1. Inactivate 500mL of fetal bovine serum (FBS) by heating for 30 minutes in a water bath at 56.0°C +/- 1.0°C. Use commercially inactivated FBS if available.
  2. Add 50mL of amphotericin B, add 50mL of gentamicin to the inactivate FBS and then filter sterilize the solution through a 0.20 to 0.45 µm filter unit (150mL filter unit).
  3. Add 10mL of the FBS to 500mL of Hanks Balanced Salt Solution (HBSS).
  4. Add 2mL of the Gentamicin/Amphotericin B mixture to the previously formed HBSS with FBS.
  5. Disperse the solutions to bottles and ca the bottles. Mix by inverting the bottle.
  6. Label the bottle along with the date of production, additives, and expiration date.
  7. Aliquot 3mL of the medium into individual sterile conical screw-capped tubes (such as 16x100mm tubes). Keep lids tightly closed after the medium is dispensed. Label the containers with the necessary information.
  8. Store at 2-8°C.

For specimen from animals:

  • For the collection and transport of specimens in animals, two types of VTMs can be utilized.
  • Transport medium 199 is widely used for the collection and transport of clinical specimens from all species.
  • A second medium, PBS-Glycerol transport medium, which is the glycerol-based medium, provides longer-term stability of specimens where cooling is not immediately possible.
  • It is suitable for egg inoculation but not suited for tissue culture inoculation.

Preparation of Transport medium 199

  1. Take a tissue culture medium 199, containing 0.5% bovine serum albumin (BSA).
  2. To 1 litre of above add: benzylpenicillin (2 x 106 IU/litre), streptomycin (200 mg/litre), polymyxin B (2 x 106 IU/litre), gentamicin (250 mg/litre), nystatin (0.5 x 106 IU/litre), ofloxacin hydrochloride (60 mg/litre), and sulfamethoxazole (0.2 g/litre).
  3. Sterilize by filtration and distribute in 1.0–2.0 ml volumes in screw-capped tubes.

Preparation of PBS-Glycerol transport medium

  1. Prepare the phosphate-buffer saline by adding 8 g of NaCl, 0.2 g of KCl, 1.44 g of Na2HPO4, and 0.24 g of KH2PO4. Add distilled water to this mixture to make 1 liter.
  2. Autoclave the prepared mixture and mix 1:1 with sterile glycerol to make 1 liter.
  3. To 1 litre of above add: benzylpenicillin (2 x 106 IU/litre), streptomycin (200 mg/litre), polymyxin B (2 x 106 IU/litre), gentamicin (250 mg/litre), nystatin (0.5 x 106 IU/litre), ofloxacin hydrochloride (60 mg/litre), and sulfamethoxazole (0.2 g/litre).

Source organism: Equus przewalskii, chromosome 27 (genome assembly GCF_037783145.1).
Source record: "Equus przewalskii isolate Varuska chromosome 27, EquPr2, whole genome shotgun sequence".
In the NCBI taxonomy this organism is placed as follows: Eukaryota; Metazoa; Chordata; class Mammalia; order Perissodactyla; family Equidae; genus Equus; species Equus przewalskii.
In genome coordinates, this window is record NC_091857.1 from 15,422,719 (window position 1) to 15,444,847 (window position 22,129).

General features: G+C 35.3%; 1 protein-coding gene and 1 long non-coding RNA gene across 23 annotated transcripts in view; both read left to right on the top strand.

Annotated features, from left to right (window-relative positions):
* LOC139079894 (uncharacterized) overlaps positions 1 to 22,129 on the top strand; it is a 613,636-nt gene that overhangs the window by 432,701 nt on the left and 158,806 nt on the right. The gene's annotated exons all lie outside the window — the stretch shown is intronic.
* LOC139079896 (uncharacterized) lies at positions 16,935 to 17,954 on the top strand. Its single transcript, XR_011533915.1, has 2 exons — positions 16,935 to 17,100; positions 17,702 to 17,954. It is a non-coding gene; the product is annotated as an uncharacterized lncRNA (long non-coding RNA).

4. Dispense 1.0–2.0 ml of transport medium into sterile plastic screw-cap vials.
  5. Store these vials at –20 °C until used or at room temperature for short periods of 1–2 days.

Video: Viral Transport Media by Sarah Bush Lincoln

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Uses of Viral Transport Media (VTM)

  • Viral transport media are used for the collection and transport of specimens containing viruses.
  • These are also used to maintain the viability of other organisms like mycoplasma, chlamydiae, and ureaplasma.
  • VTMs also help to maximize the number of viral particles in a sample.
  • Liquid transport media are used primarily for transporting swabs or materials released into the medium from a collection swab.
  • It facilitates the collection and transport of samples in areas where the facilities of refrigeration are not available.

Limitations of Viral Transport Media (VTM)

  • Some growth of contaminants might be observed during the long period of transport.
  • After transportation, the specimen should be inoculated in the proper medium as soon as possible. For optimum results, the time-lapse between sample collection and inoculum onto the culture medium should be reduced to the minimum.
  • Some viruses might be more labile than others, and the VTMs might be as effective.
  • Some antibiotics and chemicals used in VTMs might change the pH of the solution, which affects the viability of the organism.

References and Sources

About Author

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Anupama Sapkota

Anupama Sapkota has a bachelor’s degree (B.Sc.) in Microbiology from St. Xavier's College, Kathmandu, Nepal. She is particularly interested in studies regarding antibiotic resistance with a focus on drug discovery.